Are GICs Really a Safe Option?
With the increased market volatility that people have experienced this year, more and more investors are looking to the security of Guaranteed Interest Certificates (GICs) to protect their savings. However, what many people do not realize is that while most GICs are not subject to market risk, there are other types of risk that can affect a GIC.
To understand this, let’s look at what GICs are. GICs and Term Deposits are debt instruments issued by banks, trust companies or other financial institutions that guarantee investors a fixed rate of interest for a set term. The investment period for a term deposit/GIC can be measured in days, months or years. Depending upon the financial institution, these debt instruments can be purchased for short durations such as 30, 60 or 90 days. They may also be available for investment periods of 1 – 5 years and some institutions offer terms that extend well beyond the five years.
At the end of the investment term, the instrument matures and the financial institution returns the principal and any interest payments owing to the investor. The minimum amount of principal required for investment will differ by financial institution.
If a GIC is held outside of an RRSP, it is important to know that the income earned is treated as interest income. Also, an investor must report accrued interest annually even if the investment is for longer than one year and that investor won’t receive the funds for another 1 – 4 years.
So now that we understand what a GIC is, what are the risks? A GIC is subject to 3 types of risk, Inflation Risk, Reinvestment Risk and, to a much lesser extent, Default Risk.
Inflation risk is the probability that price increases will erode the value of an investment. A GIC provides a maximum or capped rate of return which means that it cannot adjust to increases in inflation. If the interest rate on a GIC is lower than the rate of inflation then, while your principal will remain the same, the purchasing power will continue to fall every year. For example; at the time this article was written the average 1 year GIC posted rate was 1.2%, the core CPI (rate of inflation) was 2.4%, therefore even if you are in the lowest marginal tax bracket of 24.2% your Real After Tax Rate Of Return on a GIC would be -1.49%.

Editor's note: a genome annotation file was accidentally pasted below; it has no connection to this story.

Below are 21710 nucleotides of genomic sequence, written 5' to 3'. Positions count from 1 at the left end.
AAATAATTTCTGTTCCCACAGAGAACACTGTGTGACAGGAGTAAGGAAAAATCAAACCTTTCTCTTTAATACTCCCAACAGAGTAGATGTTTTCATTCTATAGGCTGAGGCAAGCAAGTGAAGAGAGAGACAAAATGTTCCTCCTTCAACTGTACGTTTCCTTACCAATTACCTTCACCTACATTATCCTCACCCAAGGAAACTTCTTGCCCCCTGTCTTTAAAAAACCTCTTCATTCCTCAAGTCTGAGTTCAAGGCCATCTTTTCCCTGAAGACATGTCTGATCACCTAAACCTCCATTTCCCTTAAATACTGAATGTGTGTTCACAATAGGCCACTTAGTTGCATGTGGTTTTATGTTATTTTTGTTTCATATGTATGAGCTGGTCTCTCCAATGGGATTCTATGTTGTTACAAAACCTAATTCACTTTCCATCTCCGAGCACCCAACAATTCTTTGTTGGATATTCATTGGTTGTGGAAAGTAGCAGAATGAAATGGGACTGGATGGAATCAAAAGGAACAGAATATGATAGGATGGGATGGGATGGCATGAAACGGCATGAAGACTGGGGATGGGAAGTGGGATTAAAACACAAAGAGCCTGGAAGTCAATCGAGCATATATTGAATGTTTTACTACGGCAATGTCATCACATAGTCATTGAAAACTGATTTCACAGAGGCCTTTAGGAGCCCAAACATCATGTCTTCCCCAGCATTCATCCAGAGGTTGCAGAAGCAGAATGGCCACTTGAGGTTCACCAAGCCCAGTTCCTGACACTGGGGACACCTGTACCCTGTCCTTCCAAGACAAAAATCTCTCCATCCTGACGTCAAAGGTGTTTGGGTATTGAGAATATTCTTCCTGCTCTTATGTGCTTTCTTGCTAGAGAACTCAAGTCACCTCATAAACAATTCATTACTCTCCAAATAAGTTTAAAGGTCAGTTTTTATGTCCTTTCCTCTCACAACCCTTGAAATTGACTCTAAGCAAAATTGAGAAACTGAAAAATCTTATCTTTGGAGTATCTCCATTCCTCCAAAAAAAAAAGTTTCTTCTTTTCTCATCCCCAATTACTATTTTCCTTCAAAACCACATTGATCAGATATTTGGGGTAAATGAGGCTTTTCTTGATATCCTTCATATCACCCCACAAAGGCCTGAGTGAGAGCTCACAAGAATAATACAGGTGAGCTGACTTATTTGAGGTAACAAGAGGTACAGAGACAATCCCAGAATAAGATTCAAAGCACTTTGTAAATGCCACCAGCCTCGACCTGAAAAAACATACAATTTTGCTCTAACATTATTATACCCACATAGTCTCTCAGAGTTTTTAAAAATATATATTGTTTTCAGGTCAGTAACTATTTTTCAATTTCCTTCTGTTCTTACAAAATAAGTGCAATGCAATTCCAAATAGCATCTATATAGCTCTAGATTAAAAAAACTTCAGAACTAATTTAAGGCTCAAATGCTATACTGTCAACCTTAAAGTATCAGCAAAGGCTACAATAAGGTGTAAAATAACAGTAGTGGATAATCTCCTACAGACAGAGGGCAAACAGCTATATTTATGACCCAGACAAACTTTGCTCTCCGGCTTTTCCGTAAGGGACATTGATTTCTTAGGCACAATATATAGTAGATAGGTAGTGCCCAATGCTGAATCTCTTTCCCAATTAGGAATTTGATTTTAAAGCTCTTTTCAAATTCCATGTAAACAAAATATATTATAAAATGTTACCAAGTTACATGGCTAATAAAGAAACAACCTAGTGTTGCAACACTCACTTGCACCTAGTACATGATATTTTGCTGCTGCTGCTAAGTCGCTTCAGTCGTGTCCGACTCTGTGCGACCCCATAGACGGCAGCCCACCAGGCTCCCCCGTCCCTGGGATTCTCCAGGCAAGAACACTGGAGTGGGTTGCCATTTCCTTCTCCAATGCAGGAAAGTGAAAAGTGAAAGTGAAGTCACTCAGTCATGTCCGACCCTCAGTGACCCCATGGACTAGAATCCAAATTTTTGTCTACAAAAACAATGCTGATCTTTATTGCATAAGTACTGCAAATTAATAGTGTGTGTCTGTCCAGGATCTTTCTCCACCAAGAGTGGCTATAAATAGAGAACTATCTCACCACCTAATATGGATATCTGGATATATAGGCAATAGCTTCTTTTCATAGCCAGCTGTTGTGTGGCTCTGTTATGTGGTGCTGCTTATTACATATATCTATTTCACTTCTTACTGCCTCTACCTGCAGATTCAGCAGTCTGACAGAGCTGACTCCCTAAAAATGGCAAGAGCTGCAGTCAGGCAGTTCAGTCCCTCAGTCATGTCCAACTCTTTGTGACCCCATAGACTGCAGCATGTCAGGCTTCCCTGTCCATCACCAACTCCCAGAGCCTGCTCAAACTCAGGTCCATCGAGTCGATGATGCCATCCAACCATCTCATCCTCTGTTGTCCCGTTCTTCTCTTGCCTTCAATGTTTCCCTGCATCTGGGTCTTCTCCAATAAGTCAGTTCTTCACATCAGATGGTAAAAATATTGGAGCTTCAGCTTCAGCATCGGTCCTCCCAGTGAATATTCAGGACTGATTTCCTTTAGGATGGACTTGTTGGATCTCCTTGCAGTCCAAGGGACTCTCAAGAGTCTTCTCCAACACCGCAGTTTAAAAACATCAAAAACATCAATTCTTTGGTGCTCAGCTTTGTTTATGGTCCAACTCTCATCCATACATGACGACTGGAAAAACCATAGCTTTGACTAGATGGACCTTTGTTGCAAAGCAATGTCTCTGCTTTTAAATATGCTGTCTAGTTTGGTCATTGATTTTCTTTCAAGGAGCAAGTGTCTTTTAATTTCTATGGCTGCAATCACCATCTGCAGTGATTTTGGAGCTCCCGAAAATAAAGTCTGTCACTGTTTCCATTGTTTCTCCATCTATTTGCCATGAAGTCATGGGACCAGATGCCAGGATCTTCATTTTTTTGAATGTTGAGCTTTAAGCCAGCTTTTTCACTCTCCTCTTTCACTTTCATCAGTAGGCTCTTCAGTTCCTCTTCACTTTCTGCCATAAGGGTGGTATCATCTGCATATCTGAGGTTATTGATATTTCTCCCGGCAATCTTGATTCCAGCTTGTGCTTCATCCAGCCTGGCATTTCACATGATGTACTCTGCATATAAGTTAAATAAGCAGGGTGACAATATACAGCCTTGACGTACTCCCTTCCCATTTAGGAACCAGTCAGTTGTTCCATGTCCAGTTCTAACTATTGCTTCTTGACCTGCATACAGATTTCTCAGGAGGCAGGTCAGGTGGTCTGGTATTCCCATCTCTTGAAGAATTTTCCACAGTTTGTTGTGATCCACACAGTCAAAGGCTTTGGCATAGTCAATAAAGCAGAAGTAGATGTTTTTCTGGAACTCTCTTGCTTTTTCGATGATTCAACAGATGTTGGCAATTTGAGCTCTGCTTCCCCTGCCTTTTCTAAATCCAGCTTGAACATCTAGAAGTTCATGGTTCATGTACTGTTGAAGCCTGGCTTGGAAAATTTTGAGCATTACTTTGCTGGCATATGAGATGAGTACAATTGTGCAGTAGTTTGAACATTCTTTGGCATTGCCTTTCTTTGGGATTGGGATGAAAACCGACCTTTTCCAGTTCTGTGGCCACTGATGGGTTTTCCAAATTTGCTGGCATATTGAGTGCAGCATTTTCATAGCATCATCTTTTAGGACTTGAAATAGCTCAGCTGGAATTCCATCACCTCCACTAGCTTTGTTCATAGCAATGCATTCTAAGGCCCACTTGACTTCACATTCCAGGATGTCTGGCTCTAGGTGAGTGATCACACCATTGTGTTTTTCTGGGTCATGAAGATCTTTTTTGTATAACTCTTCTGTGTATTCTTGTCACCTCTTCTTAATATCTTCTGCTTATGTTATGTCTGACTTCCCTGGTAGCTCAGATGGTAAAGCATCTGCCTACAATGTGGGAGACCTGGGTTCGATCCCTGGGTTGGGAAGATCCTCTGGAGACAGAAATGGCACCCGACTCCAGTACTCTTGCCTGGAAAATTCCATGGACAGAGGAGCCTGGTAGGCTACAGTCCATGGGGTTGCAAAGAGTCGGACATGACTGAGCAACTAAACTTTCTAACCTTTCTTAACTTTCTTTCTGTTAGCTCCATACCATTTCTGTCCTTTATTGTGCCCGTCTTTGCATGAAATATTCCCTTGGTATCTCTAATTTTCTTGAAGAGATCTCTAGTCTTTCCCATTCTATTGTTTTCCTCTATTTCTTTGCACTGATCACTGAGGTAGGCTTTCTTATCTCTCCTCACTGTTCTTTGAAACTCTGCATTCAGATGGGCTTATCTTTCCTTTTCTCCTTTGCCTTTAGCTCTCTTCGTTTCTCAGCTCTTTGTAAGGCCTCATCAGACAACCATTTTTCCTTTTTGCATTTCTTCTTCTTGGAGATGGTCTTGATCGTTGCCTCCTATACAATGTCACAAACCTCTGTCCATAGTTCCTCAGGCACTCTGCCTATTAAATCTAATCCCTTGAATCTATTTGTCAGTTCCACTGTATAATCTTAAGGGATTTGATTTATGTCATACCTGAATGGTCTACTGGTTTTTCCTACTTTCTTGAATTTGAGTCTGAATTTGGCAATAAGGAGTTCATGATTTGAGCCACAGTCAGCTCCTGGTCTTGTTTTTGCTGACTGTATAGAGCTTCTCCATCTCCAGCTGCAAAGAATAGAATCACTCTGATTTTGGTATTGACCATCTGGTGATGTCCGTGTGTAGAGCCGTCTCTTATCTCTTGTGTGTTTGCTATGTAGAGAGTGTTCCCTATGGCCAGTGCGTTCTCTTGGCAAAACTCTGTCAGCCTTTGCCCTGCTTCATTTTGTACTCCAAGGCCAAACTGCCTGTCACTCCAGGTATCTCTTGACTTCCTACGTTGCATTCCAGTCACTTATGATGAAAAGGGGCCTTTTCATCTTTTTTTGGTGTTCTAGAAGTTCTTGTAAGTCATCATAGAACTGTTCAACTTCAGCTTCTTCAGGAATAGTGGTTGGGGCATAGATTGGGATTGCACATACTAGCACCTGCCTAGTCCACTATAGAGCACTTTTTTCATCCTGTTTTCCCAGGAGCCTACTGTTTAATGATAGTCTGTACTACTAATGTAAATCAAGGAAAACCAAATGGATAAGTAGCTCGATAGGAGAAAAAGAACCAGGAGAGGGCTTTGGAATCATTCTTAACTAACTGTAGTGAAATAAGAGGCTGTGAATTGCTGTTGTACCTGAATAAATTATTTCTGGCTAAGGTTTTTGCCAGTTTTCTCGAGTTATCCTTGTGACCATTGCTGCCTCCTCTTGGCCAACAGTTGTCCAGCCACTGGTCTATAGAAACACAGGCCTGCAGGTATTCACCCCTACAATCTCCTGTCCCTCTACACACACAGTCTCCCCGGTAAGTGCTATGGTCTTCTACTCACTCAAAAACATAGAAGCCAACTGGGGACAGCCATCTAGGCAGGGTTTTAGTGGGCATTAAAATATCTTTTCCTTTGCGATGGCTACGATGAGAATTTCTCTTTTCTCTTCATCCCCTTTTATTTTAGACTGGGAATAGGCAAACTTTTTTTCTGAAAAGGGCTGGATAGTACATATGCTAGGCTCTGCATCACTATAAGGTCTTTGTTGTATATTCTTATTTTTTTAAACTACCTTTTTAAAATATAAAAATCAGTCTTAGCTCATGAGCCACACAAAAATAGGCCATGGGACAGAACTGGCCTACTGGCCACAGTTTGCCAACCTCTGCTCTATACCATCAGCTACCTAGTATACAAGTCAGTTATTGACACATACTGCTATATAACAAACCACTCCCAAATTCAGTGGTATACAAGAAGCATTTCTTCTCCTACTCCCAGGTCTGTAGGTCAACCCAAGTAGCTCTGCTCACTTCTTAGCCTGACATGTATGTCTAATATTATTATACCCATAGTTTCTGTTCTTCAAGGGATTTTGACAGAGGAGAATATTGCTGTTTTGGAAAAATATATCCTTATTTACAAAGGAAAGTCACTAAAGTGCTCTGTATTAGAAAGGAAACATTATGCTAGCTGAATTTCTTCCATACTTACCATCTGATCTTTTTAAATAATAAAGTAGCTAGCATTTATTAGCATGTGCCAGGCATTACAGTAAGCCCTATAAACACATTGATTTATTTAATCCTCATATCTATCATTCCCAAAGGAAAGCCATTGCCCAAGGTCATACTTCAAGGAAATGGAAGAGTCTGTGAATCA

Reinvestment risk refers to an investor’s ability to take future proceeds and reinvest them in securities that have similar risk/return profiles. It is the risk that, when the investment matures, if you purchased the same investment again it would be at a lower rate. There are mixed opinions on the risk this presents in the current market. Some people feel that interest rates are going to continue their downward trend while others feel they can’t go much lower and will start to climb. Whatever happens, it is a risk you should be aware of.
Default risk is the risk that a company will not have the funds available to pay the principal owing on an outstanding debt at maturity. This risk is very minimal for a GIC. Most financial institutions that offer GIC investments are members of CDIC or Assuris which means that, if you qualify, your investment is protected up to $100,000 in the event of the financial institution failing. If your total investments in like accounts exceed $100,000, the excess is not protected. Splitting your money into separate accounts does not increase your protection amount. Also, your deposits are not protected if your financial institution is not a member of CDIC or Assuris (i.e. credit unions, caisse populaires, Canadian branches of foreign banks, and some Canadian chartered banks). You may want to check to make sure your deposits are protected through CDIC, Assuris or other provincial deposit insurance programs to assess your exposure to Default risk. You can get more information on CDIC and Assuris at their websites. www.CDIC.ca and www.Assuris.ca.
A GIC is much less volatile than securities held in the market but that does not mean they are risk free and the low rate of return may make them inappropriate for some investors. If you would like to learn more about GICs and how they can fit into your portfolio please contact a professional at Langlois Financial Services Inc.